Don’t be confused or distracted if you hear investigators throw around the phrases “mail fraud” or “wire fraud”.
Basically, the mail fraud and wire fraud statutes are simply the way federal prosecutors get jurisdiction to investigate and prosecute various types of fraud, embezzlement, theft and other schemes to obtain money by false pretenses.
In other words, if someone uses postal services (US Mail, FedEx, UPS etc) or the internet (e-mail, websites, online apps) or the telephone to defraud someone, then it becomes a federal (rather than state) crime.
Here’s the federal Wire Fraud Statute (18 U.S.C. 1343):
Whoever, having devised or intending to devise any scheme or artifice to defraud, or for obtaining money or property by means of false or fraudulent pretenses, representations, or promises, transmits or causes to be transmitted by means of wire, radio, or television communication in interstate or foreign commerce, any writings, signs, signals, pictures, or sounds for the purpose of executing such scheme or artifice, shall be fined under this title or imprisoned not more than 20 years, or both.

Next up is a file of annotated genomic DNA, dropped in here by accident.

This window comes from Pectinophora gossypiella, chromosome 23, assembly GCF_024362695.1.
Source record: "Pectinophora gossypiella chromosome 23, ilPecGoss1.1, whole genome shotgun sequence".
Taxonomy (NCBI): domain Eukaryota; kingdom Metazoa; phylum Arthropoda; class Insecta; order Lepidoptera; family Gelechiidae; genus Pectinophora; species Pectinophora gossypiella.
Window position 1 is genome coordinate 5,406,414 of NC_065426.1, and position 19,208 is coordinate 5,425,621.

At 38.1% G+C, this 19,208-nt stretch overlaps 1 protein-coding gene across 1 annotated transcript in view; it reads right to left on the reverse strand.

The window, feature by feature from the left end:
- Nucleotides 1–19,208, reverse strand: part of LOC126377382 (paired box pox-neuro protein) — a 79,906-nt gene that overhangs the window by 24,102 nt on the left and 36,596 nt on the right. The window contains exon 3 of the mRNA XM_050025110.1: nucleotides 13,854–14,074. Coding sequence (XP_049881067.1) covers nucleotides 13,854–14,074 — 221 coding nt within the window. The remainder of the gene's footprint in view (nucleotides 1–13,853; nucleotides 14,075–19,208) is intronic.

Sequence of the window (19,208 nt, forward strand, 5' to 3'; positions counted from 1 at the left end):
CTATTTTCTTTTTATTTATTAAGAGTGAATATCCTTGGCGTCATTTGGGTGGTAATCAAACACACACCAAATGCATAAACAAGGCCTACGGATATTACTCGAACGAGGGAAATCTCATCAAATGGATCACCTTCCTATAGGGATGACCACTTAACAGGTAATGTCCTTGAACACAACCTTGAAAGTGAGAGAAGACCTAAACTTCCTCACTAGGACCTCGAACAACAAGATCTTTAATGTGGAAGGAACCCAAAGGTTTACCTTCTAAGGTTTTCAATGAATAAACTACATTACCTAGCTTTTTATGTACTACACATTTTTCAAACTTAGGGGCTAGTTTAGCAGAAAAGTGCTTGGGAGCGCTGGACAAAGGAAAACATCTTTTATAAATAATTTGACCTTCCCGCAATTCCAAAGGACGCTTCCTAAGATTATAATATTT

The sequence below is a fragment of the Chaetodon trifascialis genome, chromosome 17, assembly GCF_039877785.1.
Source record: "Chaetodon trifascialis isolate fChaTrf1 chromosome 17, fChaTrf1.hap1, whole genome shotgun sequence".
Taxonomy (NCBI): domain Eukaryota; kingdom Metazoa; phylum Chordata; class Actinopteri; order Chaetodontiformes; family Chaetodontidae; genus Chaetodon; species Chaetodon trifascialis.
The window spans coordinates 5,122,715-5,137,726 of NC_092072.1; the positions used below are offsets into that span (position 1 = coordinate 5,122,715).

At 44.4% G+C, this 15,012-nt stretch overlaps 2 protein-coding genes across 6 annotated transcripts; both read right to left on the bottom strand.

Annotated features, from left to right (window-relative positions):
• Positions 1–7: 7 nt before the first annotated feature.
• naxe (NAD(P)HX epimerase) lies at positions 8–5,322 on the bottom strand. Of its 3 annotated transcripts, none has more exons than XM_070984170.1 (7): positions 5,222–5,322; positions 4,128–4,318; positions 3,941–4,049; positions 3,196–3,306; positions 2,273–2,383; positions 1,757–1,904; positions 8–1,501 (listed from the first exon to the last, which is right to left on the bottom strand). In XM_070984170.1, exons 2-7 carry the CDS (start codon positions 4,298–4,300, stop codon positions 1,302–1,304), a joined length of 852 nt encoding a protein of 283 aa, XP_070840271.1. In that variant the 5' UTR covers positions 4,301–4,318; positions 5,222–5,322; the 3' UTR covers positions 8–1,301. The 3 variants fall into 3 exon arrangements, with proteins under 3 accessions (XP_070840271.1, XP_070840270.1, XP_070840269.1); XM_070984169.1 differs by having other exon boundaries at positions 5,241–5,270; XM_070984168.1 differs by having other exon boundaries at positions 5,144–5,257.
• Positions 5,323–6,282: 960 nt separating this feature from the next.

Most of the time, federal investigators are at the same time investigating another “substantive crime” such as health insurance fraud, tax fraud, ponzi schemes (securities fraud), environmental dumping or storage violations, etc.
Therefore, it is crucial to learn about and focus on these underlying substantive crime statutes.
Over the last year, the federal prosecutor’s office in Charlotte has reinvigorated its tax prosecution team and is investigating and charging more people with various types of tax crimes.
Two specific crimes are being pursued aggressively right now:
In both these types, the U.S. Attorney’s office is focusing on charging people, not their companies.
We can help small businesswomen and men who come under this scrutiny to figure out whether they simply made mistakes rather than committed a crime.
One of the main problems we see is that tax cases start out as civil investigations, and businessmen talk to revenue officers and make admissions of fact, not realizing that these statements can then be used by criminal investigators and prosecutors.
In other words, you really should think twice before talking to any kind of I.R.S. or North Carolina Tax officials. Talk to a lawyer first.